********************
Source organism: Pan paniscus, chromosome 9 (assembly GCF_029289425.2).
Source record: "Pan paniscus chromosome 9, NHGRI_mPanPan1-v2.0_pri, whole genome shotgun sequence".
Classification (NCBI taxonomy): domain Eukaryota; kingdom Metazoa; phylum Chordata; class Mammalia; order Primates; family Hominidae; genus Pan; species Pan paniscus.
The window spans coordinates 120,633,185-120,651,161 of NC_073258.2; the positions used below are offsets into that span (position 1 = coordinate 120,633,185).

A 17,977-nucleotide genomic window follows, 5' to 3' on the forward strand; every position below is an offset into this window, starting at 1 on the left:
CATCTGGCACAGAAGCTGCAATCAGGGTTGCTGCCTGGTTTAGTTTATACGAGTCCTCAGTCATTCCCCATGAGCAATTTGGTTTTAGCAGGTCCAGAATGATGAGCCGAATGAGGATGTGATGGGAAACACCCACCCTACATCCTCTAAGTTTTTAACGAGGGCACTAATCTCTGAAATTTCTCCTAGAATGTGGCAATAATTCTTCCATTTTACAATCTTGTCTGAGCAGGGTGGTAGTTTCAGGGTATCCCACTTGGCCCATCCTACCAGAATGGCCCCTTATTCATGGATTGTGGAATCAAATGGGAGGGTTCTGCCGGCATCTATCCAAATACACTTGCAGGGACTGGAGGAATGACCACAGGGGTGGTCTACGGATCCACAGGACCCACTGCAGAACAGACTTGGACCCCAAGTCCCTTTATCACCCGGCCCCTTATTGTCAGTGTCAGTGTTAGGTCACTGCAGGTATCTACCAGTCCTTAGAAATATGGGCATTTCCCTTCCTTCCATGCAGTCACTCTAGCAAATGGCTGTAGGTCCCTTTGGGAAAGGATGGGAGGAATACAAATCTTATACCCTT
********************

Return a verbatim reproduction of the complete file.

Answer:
Source organism: Pan paniscus, chromosome 9 (assembly GCF_029289425.2).
Source record: "Pan paniscus chromosome 9, NHGRI_mPanPan1-v2.0_pri, whole genome shotgun sequence".
Classification (NCBI taxonomy): domain Eukaryota; kingdom Metazoa; phylum Chordata; class Mammalia; order Primates; family Hominidae; genus Pan; species Pan paniscus.
The window spans coordinates 120,633,185-120,651,161 of NC_073258.2; the positions used below are offsets into that span (position 1 = coordinate 120,633,185).

A 17,977-nucleotide genomic window follows, 5' to 3' on the forward strand; every position below is an offset into this window, starting at 1 on the left:
CATCTGGCACAGAAGCTGCAATCAGGGTTGCTGCCTGGTTTAGTTTATACGAGTCCTCAGTCATTCCCCATGAGCAATTTGGTTTTAGCAGGTCCAGAATGATGAGCCGAATGAGGATGTGATGGGAAACACCCACCCTACATCCTCTAAGTTTTTAACGAGGGCACTAATCTCTGAAATTTCTCCTAGAATGTGGCAATAATTCTTCCATTTTACAATCTTGTCTGAGCAGGGTGGTAGTTTCAGGGTATCCCACTTGGCCCATCCTACCAGAATGGCCCCTTATTCATGGATTGTGGAATCAAATGGGAGGGTTCTGCCGGCATCTATCCAAATACACTTGCAGGGACTGGAGGAATGACCACAGGGGTGGTCTACGGATCCACAGGACCCACTGCAGAACAGACTTGGACCCCAAGTCCCTTTATCACCCGGCCCCTTATTGTCAGTGTCAGTGTTAGGTCACTGCAGGTATCTACCAGTCCTTAGAAATATGGGCATTTCCCTTCCTTCCATGCAGTCACTCTAGCAAATGGCTGTAGGTCCCTTTGGGAAAGGATGGGAGGAATACAAATCTTATACCCTT